eROI’s monthly newsletter is a stellar example on so many levels. The first few paragraphs includes an entertaining introduction to the topic of the newsletter. Then, they include four “insider tips”, which include “read more” buttons to the blog post on their site. But the best part of this newsletter is the interactive element at the bottom: they used working radio buttons to allow subscribers to vote for next month’s theme! How cool is that?
Welcome Emails — These are the automated responses an organization sends when a new subscriber joins an email list. Welcome emails have among the highest open rates of all types of emails, so be sure your welcome emails make a great first impression of your organization’s email-marketing program. These emails are a huge opportunity to upsell, build credibility and trust, and enhance your brand. According to a 2012 study by Silverpop, one-third of U.S. online retailers fail to send a welcome email. This is your chance to have the recipient white-list your email as well as to improve your deliverability and stand out from your competition!
While these folks might have been enthusiastic customers at one point, for one reason or another they aren’t now. When a customer is slipping away, to potentially never purchase again, offering discounts to win them back can make financial sense. The perfect email for this segment is called a win-back, which should include an eye-catching offer with a deep discount used to entice them to return.
For example, Groove HQ, a helpdesk startup, positioned their entire blog around following their company to $100,000 in monthly revenue — a large, public live challenge. And as outlined in one of their latests posts looking back at their content operation, they grew their blog visits to 250,000 per month and grew their company revenue to $500,000 per month with content marketing as the only channel they invested in.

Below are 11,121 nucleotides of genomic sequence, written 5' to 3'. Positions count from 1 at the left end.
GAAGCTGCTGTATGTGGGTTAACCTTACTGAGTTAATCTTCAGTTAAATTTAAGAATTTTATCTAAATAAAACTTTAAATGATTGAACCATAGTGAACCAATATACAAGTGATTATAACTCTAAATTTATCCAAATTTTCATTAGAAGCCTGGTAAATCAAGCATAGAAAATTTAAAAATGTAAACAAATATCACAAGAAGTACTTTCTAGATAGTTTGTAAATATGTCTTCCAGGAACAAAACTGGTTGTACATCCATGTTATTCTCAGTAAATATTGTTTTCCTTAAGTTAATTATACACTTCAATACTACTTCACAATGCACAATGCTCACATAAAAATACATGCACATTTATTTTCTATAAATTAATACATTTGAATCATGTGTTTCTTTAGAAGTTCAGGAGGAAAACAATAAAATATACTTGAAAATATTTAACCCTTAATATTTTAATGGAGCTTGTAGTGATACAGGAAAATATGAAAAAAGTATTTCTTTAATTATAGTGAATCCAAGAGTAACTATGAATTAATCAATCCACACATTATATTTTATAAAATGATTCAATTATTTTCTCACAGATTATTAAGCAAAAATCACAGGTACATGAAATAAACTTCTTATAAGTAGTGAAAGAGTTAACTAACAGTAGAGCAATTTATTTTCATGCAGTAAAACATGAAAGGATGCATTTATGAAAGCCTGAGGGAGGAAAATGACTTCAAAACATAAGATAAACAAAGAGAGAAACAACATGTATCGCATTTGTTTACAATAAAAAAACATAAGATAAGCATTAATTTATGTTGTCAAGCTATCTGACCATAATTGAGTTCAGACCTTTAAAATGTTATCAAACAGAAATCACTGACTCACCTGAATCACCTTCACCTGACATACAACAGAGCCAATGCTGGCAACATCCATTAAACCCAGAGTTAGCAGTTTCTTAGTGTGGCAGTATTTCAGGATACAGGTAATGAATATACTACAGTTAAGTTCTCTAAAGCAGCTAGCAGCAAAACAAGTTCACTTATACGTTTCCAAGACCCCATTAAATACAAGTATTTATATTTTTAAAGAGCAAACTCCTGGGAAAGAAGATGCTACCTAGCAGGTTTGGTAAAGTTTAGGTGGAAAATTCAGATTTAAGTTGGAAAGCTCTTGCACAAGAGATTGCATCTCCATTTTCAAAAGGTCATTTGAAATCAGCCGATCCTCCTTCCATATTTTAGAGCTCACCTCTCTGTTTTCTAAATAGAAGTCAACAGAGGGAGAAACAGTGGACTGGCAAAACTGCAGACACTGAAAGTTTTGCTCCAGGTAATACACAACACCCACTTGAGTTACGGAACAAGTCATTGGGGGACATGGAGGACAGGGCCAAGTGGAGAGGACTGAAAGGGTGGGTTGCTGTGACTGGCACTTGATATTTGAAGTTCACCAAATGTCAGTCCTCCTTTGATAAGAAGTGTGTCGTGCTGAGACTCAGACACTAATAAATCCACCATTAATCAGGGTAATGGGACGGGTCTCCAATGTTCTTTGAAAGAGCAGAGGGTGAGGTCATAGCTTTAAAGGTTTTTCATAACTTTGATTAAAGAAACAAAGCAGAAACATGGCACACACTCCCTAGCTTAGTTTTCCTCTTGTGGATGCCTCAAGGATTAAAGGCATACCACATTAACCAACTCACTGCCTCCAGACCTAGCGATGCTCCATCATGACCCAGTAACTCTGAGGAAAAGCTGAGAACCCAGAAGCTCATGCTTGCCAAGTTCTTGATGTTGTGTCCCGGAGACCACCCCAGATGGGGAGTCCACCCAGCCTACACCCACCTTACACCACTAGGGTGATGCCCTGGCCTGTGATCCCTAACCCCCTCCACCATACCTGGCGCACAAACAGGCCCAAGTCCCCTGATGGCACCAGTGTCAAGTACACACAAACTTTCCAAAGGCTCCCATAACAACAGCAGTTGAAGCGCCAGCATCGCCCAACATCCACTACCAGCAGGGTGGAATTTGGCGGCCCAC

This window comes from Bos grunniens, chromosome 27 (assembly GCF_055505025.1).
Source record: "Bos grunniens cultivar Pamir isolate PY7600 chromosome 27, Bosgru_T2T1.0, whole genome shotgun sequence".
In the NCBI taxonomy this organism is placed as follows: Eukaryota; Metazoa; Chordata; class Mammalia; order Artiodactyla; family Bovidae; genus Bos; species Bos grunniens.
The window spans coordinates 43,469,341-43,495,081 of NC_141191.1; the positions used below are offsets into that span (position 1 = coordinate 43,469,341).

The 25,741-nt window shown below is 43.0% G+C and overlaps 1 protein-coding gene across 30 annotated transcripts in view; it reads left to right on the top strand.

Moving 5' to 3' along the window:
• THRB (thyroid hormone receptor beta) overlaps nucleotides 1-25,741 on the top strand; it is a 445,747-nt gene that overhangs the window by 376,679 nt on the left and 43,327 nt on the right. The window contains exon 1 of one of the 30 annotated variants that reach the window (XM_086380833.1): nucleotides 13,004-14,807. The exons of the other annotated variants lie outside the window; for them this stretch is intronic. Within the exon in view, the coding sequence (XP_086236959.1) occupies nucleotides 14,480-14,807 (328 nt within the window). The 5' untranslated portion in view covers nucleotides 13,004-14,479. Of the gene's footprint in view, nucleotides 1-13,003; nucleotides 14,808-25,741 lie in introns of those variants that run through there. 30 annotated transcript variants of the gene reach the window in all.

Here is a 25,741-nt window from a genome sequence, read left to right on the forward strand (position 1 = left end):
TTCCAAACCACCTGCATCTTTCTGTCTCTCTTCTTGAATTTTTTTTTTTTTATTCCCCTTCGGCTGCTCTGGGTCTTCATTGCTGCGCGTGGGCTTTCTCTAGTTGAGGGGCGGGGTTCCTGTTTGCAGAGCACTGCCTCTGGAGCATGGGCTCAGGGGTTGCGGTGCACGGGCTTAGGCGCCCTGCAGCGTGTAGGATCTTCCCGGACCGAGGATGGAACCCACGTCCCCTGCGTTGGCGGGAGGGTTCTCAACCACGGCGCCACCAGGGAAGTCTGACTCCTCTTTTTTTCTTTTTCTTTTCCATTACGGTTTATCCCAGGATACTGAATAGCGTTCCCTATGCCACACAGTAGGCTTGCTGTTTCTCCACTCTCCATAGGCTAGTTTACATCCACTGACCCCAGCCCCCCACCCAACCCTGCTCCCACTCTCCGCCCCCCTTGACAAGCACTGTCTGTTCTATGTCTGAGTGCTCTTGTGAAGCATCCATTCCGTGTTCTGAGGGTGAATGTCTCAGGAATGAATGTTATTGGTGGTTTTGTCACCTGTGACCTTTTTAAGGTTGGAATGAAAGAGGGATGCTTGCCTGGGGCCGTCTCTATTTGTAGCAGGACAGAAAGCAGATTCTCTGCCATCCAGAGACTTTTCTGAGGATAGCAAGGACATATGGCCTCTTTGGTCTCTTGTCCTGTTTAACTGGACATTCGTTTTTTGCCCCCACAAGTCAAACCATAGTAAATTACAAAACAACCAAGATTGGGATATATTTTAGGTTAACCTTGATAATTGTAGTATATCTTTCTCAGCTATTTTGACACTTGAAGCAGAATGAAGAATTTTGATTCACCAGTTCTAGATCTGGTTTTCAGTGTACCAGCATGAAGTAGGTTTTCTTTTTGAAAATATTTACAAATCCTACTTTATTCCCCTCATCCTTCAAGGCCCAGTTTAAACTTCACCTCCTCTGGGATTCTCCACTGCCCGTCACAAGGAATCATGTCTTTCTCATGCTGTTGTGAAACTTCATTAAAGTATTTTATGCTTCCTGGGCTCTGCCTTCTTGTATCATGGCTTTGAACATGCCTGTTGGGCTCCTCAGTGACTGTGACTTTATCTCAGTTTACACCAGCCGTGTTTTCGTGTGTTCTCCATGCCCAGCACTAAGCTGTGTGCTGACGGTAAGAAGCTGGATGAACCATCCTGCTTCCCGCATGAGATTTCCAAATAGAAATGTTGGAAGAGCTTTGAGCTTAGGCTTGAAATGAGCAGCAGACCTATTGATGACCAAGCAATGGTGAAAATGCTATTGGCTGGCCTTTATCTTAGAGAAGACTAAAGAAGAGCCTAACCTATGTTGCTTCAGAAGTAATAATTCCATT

This blog provides general information and discussion about email marketing and related subjects. The content provided in this blog ("Content”), should not be construed as and is not intended to constitute financial, legal or tax advice. You should seek the advice of professionals prior to acting upon any information contained in the Content. All Content is provided strictly “as is” and we make no warranty or representation of any kind regarding the Content.
Designing the look and feel of the email is an important but tricky process. The choice of images and text must reflect the demographic that is being marketed to. The email needs to grab the reader's attention and draw them into the details of the sales pitch as quickly and succinctly as possible. If the email is confusing or boring, readers are likely to delete it before reading too far into it. All of that effort is then wasted.